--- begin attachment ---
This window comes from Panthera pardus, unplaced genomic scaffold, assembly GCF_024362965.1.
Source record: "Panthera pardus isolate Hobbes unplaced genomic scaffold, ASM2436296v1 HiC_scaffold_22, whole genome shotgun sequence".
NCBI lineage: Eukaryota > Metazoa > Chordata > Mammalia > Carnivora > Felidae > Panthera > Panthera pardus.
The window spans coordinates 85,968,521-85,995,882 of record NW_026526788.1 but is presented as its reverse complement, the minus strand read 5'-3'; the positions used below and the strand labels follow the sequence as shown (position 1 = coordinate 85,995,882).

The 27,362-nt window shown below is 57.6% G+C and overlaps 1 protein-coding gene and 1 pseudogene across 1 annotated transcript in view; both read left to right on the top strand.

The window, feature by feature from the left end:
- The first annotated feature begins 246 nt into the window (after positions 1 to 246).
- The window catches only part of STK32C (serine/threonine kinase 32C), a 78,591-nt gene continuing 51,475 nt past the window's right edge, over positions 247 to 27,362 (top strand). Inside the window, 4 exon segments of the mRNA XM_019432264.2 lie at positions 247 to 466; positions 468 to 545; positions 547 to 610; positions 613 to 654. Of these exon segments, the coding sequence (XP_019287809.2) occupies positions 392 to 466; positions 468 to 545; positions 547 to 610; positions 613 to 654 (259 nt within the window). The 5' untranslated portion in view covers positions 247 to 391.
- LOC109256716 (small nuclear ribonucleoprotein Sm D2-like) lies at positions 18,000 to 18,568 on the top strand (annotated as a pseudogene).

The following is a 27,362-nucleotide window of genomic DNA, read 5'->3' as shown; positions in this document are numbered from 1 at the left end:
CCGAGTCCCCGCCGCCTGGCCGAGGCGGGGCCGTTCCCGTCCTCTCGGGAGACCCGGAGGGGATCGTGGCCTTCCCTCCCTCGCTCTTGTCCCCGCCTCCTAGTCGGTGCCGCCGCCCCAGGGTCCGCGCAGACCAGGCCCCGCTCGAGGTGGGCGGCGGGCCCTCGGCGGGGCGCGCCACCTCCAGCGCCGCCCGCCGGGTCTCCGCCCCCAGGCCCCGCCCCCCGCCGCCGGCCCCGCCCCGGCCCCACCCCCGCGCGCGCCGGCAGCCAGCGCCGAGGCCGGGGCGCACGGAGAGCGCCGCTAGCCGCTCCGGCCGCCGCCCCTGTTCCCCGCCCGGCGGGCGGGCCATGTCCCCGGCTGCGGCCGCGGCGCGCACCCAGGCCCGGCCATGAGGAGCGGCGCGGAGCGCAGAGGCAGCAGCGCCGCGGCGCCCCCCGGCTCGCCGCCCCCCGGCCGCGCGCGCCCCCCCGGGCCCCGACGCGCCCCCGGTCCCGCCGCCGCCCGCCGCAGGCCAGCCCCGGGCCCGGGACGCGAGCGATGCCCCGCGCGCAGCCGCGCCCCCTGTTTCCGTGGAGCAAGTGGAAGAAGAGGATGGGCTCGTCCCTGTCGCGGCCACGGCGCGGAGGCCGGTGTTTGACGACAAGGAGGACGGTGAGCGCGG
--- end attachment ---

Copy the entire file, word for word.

This window comes from Panthera pardus, unplaced genomic scaffold, assembly GCF_024362965.1.
Source record: "Panthera pardus isolate Hobbes unplaced genomic scaffold, ASM2436296v1 HiC_scaffold_22, whole genome shotgun sequence".
NCBI lineage: Eukaryota > Metazoa > Chordata > Mammalia > Carnivora > Felidae > Panthera > Panthera pardus.
The window spans coordinates 85,968,521-85,995,882 of record NW_026526788.1 but is presented as its reverse complement, the minus strand read 5'-3'; the positions used below and the strand labels follow the sequence as shown (position 1 = coordinate 85,995,882).

The 27,362-nt window shown below is 57.6% G+C and overlaps 1 protein-coding gene and 1 pseudogene across 1 annotated transcript in view; both read left to right on the top strand.

The window, feature by feature from the left end:
- The first annotated feature begins 246 nt into the window (after positions 1 to 246).
- The window catches only part of STK32C (serine/threonine kinase 32C), a 78,591-nt gene continuing 51,475 nt past the window's right edge, over positions 247 to 27,362 (top strand). Inside the window, 4 exon segments of the mRNA XM_019432264.2 lie at positions 247 to 466; positions 468 to 545; positions 547 to 610; positions 613 to 654. Of these exon segments, the coding sequence (XP_019287809.2) occupies positions 392 to 466; positions 468 to 545; positions 547 to 610; positions 613 to 654 (259 nt within the window). The 5' untranslated portion in view covers positions 247 to 391.
- LOC109256716 (small nuclear ribonucleoprotein Sm D2-like) lies at positions 18,000 to 18,568 on the top strand (annotated as a pseudogene).

The following is a 27,362-nucleotide window of genomic DNA, read 5'->3' as shown; positions in this document are numbered from 1 at the left end:
CCGAGTCCCCGCCGCCTGGCCGAGGCGGGGCCGTTCCCGTCCTCTCGGGAGACCCGGAGGGGATCGTGGCCTTCCCTCCCTCGCTCTTGTCCCCGCCTCCTAGTCGGTGCCGCCGCCCCAGGGTCCGCGCAGACCAGGCCCCGCTCGAGGTGGGCGGCGGGCCCTCGGCGGGGCGCGCCACCTCCAGCGCCGCCCGCCGGGTCTCCGCCCCCAGGCCCCGCCCCCCGCCGCCGGCCCCGCCCCGGCCCCACCCCCGCGCGCGCCGGCAGCCAGCGCCGAGGCCGGGGCGCACGGAGAGCGCCGCTAGCCGCTCCGGCCGCCGCCCCTGTTCCCCGCCCGGCGGGCGGGCCATGTCCCCGGCTGCGGCCGCGGCGCGCACCCAGGCCCGGCCATGAGGAGCGGCGCGGAGCGCAGAGGCAGCAGCGCCGCGGCGCCCCCCGGCTCGCCGCCCCCCGGCCGCGCGCGCCCCCCCGGGCCCCGACGCGCCCCCGGTCCCGCCGCCGCCCGCCGCAGGCCAGCCCCGGGCCCGGGACGCGAGCGATGCCCCGCGCGCAGCCGCGCCCCCTGTTTCCGTGGAGCAAGTGGAAGAAGAGGATGGGCTCGTCCCTGTCGCGGCCACGGCGCGGAGGCCGGTGTTTGACGACAAGGAGGACGGTGAGCGCGG